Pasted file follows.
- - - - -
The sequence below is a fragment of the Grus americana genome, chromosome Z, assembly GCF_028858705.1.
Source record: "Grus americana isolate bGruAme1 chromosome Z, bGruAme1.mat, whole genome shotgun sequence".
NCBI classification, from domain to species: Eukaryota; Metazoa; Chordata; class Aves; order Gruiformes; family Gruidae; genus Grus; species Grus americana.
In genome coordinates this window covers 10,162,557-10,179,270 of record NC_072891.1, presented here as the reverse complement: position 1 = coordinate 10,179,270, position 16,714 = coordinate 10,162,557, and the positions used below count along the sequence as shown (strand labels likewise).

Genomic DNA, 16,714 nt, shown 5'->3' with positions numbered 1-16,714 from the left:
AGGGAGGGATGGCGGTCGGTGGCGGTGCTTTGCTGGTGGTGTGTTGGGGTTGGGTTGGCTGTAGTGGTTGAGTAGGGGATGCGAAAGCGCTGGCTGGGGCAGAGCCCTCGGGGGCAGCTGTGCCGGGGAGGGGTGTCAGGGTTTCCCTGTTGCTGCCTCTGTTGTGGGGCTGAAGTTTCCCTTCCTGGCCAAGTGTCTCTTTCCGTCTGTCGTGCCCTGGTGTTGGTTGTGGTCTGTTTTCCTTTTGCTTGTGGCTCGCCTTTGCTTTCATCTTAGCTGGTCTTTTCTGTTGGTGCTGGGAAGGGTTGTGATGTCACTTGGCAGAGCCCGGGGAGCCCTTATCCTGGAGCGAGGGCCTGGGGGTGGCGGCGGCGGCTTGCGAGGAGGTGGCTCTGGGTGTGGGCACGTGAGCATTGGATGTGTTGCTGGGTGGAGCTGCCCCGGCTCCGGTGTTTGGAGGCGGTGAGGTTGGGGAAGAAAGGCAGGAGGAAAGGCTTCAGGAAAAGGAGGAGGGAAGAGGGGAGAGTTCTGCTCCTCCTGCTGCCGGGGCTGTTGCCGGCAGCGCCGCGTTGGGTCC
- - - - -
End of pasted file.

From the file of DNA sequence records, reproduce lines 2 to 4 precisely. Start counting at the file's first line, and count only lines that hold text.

Source record: "Grus americana isolate bGruAme1 chromosome Z, bGruAme1.mat, whole genome shotgun sequence".
NCBI classification, from domain to species: Eukaryota; Metazoa; Chordata; class Aves; order Gruiformes; family Gruidae; genus Grus; species Grus americana.
In genome coordinates this window covers 10,162,557-10,179,270 of record NC_072891.1, presented here as the reverse complement: position 1 = coordinate 10,179,270, position 16,714 = coordinate 10,162,557, and the positions used below count along the sequence as shown (strand labels likewise).